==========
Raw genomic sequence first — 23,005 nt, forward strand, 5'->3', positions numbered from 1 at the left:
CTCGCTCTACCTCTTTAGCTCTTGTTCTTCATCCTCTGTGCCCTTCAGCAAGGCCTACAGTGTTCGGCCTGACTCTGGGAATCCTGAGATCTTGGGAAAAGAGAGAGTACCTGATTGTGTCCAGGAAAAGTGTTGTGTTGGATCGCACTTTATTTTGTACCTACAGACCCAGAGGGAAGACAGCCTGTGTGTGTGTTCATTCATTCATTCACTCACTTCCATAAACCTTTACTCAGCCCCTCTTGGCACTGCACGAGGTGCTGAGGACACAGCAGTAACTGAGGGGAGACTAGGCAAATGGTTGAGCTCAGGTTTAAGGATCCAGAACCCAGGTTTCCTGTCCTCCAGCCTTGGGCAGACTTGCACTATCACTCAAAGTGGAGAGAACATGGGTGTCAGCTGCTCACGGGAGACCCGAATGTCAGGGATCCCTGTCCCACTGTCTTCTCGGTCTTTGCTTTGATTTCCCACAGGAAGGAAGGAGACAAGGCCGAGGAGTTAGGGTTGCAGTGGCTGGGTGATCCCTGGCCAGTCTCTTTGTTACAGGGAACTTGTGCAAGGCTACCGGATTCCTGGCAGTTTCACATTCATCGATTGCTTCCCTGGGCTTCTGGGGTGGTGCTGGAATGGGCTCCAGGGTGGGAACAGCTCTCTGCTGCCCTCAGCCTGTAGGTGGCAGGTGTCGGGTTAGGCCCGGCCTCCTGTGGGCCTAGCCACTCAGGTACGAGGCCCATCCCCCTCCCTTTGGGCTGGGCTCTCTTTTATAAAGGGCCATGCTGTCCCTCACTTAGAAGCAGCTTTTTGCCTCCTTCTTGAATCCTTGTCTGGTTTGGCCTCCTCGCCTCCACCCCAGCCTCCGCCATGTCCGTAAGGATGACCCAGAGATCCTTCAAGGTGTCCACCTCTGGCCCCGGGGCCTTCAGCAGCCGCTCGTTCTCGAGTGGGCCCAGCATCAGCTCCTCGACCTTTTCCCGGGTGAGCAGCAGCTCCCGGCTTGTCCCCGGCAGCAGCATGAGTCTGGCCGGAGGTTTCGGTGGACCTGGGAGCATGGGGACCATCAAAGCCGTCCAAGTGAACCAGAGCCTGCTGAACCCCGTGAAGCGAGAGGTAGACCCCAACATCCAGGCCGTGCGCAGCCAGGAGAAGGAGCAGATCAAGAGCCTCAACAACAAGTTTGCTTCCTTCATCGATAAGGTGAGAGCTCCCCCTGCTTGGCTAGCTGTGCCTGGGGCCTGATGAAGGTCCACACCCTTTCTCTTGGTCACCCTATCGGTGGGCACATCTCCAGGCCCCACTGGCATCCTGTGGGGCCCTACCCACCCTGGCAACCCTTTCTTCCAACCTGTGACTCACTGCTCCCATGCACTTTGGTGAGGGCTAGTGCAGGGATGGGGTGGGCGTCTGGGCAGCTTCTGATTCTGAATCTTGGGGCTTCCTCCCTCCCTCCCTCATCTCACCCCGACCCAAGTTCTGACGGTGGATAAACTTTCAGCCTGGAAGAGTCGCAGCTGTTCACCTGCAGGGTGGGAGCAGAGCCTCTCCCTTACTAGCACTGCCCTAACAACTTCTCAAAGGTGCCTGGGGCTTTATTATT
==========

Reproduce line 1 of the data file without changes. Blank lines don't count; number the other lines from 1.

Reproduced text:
Raw genomic sequence first — 23,005 nt, forward strand, 5'->3', positions numbered from 1 at the left: